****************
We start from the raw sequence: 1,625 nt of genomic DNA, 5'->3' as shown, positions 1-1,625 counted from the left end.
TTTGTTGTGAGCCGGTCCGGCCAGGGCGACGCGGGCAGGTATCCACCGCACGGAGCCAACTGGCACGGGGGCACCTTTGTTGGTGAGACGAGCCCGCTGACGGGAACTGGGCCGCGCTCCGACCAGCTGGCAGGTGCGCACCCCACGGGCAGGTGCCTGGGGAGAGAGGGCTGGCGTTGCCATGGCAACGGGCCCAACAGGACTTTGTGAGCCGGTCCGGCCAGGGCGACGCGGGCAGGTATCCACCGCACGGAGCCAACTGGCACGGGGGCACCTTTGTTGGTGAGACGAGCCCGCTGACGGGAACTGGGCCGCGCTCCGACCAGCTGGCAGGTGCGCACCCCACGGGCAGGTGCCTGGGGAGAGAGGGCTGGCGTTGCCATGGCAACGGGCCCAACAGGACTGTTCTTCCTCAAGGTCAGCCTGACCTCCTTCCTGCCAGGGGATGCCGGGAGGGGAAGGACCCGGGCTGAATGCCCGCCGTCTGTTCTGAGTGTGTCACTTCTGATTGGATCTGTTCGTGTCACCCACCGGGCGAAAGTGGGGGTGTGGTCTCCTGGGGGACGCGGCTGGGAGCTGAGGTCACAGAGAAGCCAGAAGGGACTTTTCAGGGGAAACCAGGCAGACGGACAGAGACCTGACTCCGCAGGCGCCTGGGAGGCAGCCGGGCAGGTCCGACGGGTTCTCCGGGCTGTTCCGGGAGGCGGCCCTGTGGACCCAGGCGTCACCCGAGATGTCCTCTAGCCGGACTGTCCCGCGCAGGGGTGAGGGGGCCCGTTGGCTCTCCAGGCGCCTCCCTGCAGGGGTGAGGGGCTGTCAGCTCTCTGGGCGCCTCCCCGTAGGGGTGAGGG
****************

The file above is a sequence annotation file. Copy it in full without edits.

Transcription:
We start from the raw sequence: 1,625 nt of genomic DNA, 5'->3' as shown, positions 1-1,625 counted from the left end.
TTTGTTGTGAGCCGGTCCGGCCAGGGCGACGCGGGCAGGTATCCACCGCACGGAGCCAACTGGCACGGGGGCACCTTTGTTGGTGAGACGAGCCCGCTGACGGGAACTGGGCCGCGCTCCGACCAGCTGGCAGGTGCGCACCCCACGGGCAGGTGCCTGGGGAGAGAGGGCTGGCGTTGCCATGGCAACGGGCCCAACAGGACTTTGTGAGCCGGTCCGGCCAGGGCGACGCGGGCAGGTATCCACCGCACGGAGCCAACTGGCACGGGGGCACCTTTGTTGGTGAGACGAGCCCGCTGACGGGAACTGGGCCGCGCTCCGACCAGCTGGCAGGTGCGCACCCCACGGGCAGGTGCCTGGGGAGAGAGGGCTGGCGTTGCCATGGCAACGGGCCCAACAGGACTGTTCTTCCTCAAGGTCAGCCTGACCTCCTTCCTGCCAGGGGATGCCGGGAGGGGAAGGACCCGGGCTGAATGCCCGCCGTCTGTTCTGAGTGTGTCACTTCTGATTGGATCTGTTCGTGTCACCCACCGGGCGAAAGTGGGGGTGTGGTCTCCTGGGGGACGCGGCTGGGAGCTGAGGTCACAGAGAAGCCAGAAGGGACTTTTCAGGGGAAACCAGGCAGACGGACAGAGACCTGACTCCGCAGGCGCCTGGGAGGCAGCCGGGCAGGTCCGACGGGTTCTCCGGGCTGTTCCGGGAGGCGGCCCTGTGGACCCAGGCGTCACCCGAGATGTCCTCTAGCCGGACTGTCCCGCGCAGGGGTGAGGGGGCCCGTTGGCTCTCCAGGCGCCTCCCTGCAGGGGTGAGGGGCTGTCAGCTCTCTGGGCGCCTCCCCGTAGGGGTGAGGG